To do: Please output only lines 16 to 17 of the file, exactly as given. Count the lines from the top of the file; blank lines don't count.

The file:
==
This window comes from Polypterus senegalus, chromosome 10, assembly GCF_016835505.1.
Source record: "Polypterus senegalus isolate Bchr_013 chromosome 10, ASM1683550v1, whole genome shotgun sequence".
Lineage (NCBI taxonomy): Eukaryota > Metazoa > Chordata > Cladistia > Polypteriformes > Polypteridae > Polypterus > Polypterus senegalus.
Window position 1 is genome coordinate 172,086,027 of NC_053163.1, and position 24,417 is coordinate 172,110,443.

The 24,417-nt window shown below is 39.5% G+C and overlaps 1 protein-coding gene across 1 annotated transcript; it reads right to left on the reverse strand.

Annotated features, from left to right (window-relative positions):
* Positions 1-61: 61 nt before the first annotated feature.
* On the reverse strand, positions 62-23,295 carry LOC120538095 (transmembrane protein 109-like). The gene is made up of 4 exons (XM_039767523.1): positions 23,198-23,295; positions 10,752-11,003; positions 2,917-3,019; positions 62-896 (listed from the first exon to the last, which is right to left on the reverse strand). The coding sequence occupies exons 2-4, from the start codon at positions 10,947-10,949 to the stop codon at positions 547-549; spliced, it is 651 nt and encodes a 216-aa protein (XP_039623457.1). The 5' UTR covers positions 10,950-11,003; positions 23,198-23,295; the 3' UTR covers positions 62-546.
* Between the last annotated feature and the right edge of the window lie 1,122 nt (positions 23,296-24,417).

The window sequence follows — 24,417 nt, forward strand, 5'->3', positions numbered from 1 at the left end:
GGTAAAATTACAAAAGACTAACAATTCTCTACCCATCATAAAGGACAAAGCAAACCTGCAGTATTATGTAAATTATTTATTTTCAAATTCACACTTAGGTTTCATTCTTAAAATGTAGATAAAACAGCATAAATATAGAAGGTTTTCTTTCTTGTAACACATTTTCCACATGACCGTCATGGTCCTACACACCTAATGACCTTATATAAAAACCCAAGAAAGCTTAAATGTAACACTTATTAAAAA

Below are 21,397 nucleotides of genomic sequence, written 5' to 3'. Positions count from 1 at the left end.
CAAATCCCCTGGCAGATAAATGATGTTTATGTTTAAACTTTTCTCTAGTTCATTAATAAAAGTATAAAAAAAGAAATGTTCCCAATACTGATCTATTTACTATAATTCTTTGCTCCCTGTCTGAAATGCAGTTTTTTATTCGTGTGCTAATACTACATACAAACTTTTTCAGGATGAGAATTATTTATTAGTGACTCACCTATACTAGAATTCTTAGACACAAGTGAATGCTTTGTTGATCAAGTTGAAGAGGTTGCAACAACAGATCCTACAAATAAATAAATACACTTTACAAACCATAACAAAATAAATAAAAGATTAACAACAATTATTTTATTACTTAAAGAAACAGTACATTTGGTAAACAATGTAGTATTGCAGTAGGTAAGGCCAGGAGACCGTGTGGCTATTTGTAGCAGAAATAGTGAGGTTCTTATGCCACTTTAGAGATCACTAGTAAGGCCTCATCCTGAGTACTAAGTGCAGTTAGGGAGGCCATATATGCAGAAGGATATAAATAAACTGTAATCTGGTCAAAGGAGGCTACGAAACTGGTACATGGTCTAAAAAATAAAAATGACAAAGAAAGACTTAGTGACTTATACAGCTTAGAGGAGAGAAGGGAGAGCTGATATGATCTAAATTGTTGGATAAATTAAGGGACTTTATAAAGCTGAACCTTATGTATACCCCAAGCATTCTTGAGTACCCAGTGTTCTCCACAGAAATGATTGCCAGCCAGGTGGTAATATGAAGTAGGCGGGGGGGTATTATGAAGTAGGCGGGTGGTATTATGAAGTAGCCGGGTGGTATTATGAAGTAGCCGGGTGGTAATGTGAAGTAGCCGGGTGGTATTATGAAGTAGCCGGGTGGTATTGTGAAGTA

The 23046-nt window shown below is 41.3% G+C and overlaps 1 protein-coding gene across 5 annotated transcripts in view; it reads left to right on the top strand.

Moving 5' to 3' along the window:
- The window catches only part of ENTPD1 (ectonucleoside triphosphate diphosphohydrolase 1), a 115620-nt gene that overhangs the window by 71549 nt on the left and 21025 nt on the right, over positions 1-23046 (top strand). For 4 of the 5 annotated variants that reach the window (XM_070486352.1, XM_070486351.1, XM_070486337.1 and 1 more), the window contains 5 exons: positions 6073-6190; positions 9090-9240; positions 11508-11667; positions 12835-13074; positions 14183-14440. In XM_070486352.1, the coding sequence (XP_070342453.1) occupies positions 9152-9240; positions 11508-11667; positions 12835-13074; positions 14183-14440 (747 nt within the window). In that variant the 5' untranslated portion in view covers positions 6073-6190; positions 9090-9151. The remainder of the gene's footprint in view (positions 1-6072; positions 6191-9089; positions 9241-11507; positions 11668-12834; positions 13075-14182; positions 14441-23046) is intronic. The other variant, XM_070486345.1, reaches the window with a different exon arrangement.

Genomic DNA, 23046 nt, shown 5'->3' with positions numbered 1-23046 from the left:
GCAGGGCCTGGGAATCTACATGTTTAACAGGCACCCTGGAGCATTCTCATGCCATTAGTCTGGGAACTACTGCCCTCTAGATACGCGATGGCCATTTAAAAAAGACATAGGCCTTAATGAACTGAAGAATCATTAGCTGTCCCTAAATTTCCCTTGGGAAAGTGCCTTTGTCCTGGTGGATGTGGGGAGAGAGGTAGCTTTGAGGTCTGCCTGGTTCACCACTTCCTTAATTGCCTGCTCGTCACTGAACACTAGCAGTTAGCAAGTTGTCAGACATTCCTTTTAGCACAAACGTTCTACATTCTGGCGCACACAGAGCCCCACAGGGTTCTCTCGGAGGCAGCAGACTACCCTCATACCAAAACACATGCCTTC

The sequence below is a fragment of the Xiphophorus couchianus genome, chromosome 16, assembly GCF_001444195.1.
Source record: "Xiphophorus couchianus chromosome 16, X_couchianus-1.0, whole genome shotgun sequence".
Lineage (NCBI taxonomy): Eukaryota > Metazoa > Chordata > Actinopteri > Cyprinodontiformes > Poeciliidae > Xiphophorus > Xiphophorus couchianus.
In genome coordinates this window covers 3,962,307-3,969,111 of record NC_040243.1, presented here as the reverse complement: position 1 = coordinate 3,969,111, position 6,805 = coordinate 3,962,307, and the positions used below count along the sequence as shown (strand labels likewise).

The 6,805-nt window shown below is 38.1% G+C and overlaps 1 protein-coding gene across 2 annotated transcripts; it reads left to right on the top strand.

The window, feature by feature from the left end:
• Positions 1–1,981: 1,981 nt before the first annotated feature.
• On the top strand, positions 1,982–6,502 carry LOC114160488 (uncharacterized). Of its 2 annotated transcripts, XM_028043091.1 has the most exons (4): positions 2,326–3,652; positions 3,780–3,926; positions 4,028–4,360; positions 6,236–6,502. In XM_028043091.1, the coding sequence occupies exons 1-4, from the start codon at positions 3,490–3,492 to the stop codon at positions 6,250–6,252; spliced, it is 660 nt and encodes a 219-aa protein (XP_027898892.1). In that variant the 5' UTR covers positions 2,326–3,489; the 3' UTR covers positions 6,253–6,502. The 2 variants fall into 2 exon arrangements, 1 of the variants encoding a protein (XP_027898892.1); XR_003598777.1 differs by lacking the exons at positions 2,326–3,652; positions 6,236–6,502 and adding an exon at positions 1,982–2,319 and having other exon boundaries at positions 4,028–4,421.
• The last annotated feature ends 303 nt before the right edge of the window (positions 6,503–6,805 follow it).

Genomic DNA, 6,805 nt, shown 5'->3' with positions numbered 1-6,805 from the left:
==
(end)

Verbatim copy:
- The window catches only part of ENTPD1 (ectonucleoside triphosphate diphosphohydrolase 1), a 115620-nt gene that overhangs the window by 71549 nt on the left and 21025 nt on the right, over positions 1-23046 (top strand). For 4 of the 5 annotated variants that reach the window (XM_070486352.1, XM_070486351.1, XM_070486337.1 and 1 more), the window contains 5 exons: positions 6073-6190; positions 9090-9240; positions 11508-11667; positions 12835-13074; positions 14183-14440. In XM_070486352.1, the coding sequence (XP_070342453.1) occupies positions 9152-9240; positions 11508-11667; positions 12835-13074; positions 14183-14440 (747 nt within the window). In that variant the 5' untranslated portion in view covers positions 6073-6190; positions 9090-9151. The remainder of the gene's footprint in view (positions 1-6072; positions 6191-9089; positions 9241-11507; positions 11668-12834; positions 13075-14182; positions 14441-23046) is intronic. The other variant, XM_070486345.1, reaches the window with a different exon arrangement.

Genomic DNA, 23046 nt, shown 5'->3' with positions numbered 1-23046 from the left: